Author Topic: Steal the moon  (Read 16285 times)

Q

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Re: Steal the moon
« Reply #15 on: May 09, 2012, 07:46:46 AM »
I believe it is because the more difficult we feel to give our possessions (especially to support a good cause) is a reflection of our sense of 'I', selfishness, and insecurities.

Yet, people give their wealth away all the time! Investing in houses and stock market... they are willing to part with their material wealth for these type of things (sometimes a huge sum of it!) because they know perhaps they can gain more wealth through parting with whatever initial amount. There's no certainty they'd make money out of it, and there's the potential of losing it all, but people still do it anyway.

Therefore, besides the strong sense of "I"... it is also due to lack of knowledge that leads a person to feel reluctant to giving material or their time in aid to Dharma. They just dont know any better on how lucky they are to be able to invest in their merit bank, just because they don't see the immediate benefit out of it... or worst, don't notice the benefit even when they experience it (ie meeting the Dharma, wanting the Dharma, having all the right conditions to practice the Dharma etc)

pgdharma

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Re: Steal the moon
« Reply #16 on: May 09, 2012, 04:10:55 PM »
The Zen master is very compassionate. Out of his love for others, he offered his clothes to the thief so that the thief do not have to collect the negative karma of stealing the clothes from him. He did not show any anger towards the thief instead he took pity of him.  How many of us can be like this Zen master.  It is not easy to practice great virtues of compassion, generosity and selflessness as we are attached to our possessions. Even in giving we are selective of what and who to give. Having met the dharma we should contemplate on the act of giving and apply what we learn in order to cut off our miserliness and practice generosity.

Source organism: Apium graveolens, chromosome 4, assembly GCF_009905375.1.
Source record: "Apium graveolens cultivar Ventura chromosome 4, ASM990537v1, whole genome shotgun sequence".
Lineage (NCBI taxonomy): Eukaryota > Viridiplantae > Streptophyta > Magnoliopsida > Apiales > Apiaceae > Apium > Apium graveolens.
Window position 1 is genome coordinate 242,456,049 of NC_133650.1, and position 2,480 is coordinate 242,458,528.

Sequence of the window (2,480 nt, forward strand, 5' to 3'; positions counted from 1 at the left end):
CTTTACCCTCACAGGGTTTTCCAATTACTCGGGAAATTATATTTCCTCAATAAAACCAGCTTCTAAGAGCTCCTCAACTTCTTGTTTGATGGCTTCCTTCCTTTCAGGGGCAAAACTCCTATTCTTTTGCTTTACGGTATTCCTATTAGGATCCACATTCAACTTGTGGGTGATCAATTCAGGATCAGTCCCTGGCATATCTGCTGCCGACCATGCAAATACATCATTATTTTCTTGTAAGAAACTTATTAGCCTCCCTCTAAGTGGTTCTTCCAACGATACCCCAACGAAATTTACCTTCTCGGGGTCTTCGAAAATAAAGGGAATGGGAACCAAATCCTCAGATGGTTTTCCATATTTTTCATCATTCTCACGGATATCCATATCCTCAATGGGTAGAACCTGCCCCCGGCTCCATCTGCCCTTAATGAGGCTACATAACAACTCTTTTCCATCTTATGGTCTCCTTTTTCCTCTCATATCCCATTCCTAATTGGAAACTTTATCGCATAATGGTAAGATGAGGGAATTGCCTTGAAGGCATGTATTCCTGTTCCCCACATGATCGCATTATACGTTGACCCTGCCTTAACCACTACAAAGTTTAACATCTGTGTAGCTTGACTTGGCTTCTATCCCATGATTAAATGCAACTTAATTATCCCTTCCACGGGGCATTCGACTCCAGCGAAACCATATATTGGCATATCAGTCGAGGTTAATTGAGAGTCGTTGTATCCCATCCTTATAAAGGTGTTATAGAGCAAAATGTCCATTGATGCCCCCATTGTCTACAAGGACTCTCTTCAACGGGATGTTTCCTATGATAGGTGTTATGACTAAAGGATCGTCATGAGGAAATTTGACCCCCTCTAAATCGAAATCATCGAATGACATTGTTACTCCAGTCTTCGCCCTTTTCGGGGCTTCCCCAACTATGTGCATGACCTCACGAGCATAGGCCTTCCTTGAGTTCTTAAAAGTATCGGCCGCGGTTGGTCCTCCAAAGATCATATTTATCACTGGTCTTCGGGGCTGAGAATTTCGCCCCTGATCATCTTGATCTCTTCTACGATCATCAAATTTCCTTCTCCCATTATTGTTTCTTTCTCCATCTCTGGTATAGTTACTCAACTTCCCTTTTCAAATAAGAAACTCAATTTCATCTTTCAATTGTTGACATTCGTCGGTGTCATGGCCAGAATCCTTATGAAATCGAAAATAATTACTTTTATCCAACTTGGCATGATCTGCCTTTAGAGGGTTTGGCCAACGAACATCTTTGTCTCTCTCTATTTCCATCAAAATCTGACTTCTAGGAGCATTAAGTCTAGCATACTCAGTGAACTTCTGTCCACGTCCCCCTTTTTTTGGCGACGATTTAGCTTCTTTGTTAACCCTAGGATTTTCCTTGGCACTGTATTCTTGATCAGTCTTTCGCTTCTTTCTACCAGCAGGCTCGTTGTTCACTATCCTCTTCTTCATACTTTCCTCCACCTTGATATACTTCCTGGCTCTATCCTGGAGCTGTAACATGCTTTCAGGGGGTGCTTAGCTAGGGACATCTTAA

bambi

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Re: Steal the moon
« Reply #17 on: May 10, 2012, 04:39:37 AM »
The Zen master is really compassionate and forgiving. Knowing that stealing is wrong, yet the master gave the thief His clothes when he had nothing else to give. Like what pgdharma said is true, He offered it to the thief because he didnt want the thief to collect more negative karma. The master was practicing the paramita of goods giving.

I have found this online at http://www.buddhistdoor.com/oldweb/bdoor/archive/nutshell/teach15.htm

BODHISATTVA'S PRACTICE - SIX PARAMITAS

Paramita is a Sanskrit word, which means to cross over to the other shore. It implies crossing over from the Sea of suffering to the Shore of happiness, from the Samsara of birth and death to Nirvana and from ignorance to enlightenment.

A Bodhisattva who practices the Six Paramitas, can take across the Sea of Suffering, enter Nirvana and attain enlightenment. Since these are also the six ways that can cross the sentient beings over, therefore, they are called Six Paramitas.

One of the six Paramitas are :

Giving

There are three kinds of givings:

Goods Giving
For those poor and disabled, we have to help them with money and goods for living. If people cannot survive, are not satisfied with their basic need, they will not listen to what you say and follow what you do. Though the help is sometimes minimal, it is an immediate solution to relieve them from suffering, starving, coldness, etc. With the immeasurable mind of compassion, a Bodhisattva does not hesitate to help under these circumstances.


Dharma Giving

To teach him how to fish is better than to give him a fish. For those who has no skill to work, we have to teach them to work in society, earn a living without relying on the financial support from others. Our financial resources are limited. Money is not an ultimate solution to all problems.